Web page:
Canariomys bravoi Crusafont-Pairo and Petter, 1964
* Crusafont-Pairo, M. & F. Petter. 1964. Un Muriné géant fossile des iles Canaries Canariomys bravoi gen. nov., sp. nov. (Rongeurs, Muridés). Mammalia. 28:607–612.
The Tenerife Giant Rat (Canariomys bravoi) is an extinct species of rat endemic to the island of Tenerife, the largest of the Canary Islands, Spain. Many remains have been found during archeological digs. Most remains are from the Pleistocene. With the help of radiocarbon dating, some of the finds have been dated back to the late Pleistocene.
Fossilized remains of this animal have been found practically in every part of the island, but especially in deposits in caves or volcanic pipes of the island, where it often appears together with remains of other species such as the giant lizards (Gallotia goliath). In particular, its bony remains have been discovered in large amounts in the deposit of Buenavista del Norte (in the northwest of Tenerife). Their fossils date back to the Pliocene and Pleistocene epochs, which indicates that it lived before the arrival of humans to the island.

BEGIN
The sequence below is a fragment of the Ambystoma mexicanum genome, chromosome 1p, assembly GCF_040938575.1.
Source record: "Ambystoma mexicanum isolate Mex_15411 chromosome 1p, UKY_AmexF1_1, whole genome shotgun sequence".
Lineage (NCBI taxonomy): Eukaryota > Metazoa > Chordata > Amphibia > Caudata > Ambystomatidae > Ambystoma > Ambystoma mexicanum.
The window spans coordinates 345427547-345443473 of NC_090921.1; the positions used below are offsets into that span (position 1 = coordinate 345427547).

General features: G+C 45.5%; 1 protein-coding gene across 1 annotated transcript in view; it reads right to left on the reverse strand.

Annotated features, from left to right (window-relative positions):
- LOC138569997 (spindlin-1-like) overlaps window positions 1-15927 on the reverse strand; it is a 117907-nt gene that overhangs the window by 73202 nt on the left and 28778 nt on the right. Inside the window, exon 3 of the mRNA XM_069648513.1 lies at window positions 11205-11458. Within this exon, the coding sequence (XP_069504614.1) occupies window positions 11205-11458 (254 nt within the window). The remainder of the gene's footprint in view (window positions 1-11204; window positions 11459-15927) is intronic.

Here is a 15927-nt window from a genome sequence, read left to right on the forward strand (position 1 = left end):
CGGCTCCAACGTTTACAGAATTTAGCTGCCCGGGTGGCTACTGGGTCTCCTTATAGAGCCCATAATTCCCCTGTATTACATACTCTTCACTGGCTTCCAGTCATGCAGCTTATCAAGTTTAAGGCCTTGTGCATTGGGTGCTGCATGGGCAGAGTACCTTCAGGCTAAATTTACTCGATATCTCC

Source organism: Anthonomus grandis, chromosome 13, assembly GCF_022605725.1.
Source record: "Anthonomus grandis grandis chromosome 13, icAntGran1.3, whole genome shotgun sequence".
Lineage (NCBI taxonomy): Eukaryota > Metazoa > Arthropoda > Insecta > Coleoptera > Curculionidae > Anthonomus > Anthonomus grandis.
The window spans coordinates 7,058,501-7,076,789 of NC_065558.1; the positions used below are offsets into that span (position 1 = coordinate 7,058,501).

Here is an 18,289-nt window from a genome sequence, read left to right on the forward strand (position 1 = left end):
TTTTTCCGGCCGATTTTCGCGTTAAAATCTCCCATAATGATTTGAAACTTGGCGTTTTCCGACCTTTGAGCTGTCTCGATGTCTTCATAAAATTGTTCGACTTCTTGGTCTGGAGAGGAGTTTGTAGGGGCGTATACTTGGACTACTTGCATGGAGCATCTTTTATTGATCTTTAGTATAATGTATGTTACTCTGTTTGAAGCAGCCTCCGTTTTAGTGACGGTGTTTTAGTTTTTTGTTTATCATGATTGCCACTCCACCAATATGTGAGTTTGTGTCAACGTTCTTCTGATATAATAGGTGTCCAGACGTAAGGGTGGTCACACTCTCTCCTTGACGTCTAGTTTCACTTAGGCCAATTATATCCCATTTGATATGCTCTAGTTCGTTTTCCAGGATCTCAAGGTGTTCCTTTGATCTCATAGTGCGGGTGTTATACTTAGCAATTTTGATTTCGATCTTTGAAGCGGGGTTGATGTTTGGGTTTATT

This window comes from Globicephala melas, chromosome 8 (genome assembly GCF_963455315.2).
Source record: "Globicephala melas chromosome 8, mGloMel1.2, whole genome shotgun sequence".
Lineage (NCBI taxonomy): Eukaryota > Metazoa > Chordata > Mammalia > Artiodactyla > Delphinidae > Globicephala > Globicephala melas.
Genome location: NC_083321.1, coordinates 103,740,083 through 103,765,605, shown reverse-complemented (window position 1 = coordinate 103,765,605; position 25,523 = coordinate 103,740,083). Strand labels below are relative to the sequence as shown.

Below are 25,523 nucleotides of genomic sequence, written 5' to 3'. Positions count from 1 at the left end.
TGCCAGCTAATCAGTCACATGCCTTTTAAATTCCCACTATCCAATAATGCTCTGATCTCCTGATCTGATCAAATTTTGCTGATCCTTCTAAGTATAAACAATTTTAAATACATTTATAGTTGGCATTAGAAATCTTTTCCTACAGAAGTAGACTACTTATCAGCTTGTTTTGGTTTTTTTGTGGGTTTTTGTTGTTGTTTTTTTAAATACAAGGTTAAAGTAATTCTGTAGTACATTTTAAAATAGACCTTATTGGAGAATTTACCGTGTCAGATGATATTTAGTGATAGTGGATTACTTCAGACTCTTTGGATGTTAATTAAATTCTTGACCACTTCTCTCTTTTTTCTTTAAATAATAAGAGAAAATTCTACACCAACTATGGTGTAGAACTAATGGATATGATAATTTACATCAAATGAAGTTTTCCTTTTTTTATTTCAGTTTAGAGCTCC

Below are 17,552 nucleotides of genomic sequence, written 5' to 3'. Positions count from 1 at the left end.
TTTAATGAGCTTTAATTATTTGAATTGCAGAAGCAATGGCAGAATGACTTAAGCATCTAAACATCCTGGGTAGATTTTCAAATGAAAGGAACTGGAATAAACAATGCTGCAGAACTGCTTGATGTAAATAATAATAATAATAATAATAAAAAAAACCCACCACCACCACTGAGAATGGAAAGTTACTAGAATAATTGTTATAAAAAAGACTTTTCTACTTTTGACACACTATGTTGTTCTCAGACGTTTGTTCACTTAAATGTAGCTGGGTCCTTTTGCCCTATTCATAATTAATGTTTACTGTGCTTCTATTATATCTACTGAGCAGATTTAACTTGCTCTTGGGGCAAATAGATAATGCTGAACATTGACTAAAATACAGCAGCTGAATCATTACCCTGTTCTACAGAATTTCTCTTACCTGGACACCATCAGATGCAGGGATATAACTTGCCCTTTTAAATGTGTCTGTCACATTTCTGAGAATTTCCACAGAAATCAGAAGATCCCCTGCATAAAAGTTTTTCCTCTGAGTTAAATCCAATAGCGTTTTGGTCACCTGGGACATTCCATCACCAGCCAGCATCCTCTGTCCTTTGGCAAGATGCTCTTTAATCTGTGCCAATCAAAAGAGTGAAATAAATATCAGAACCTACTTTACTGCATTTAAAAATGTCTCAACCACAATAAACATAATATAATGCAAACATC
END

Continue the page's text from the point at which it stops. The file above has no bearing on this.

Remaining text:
The giant rat, as with the other primitive species of the islands, went extinct due to the actions of the initial human colonists of the island (the Guanches) and also because of the introduction of the cat.
Another giant rat of the Canary Islands was Canariomys tamarani.
This species was a big rat of about 1 kg. It had a cranium that reached up to seven centimeters in length. Including the tail, the rat was over 114 centimeters, making it the largest of its family (at least in the Canaries), being about the size of a rabbit.
1. ^ Michaux, J., N. Lopez-Martinez, and J. J. Hernadez-Pachero. 1996. A 14C dating of Canariomys bravoi (Mammalia, Rodentia), the extinct giant rat from Tenerife. (Canary Islands, Spain), and the recent history of the endemic mammals in the archipelago Vie et Milieu 46:261–266.
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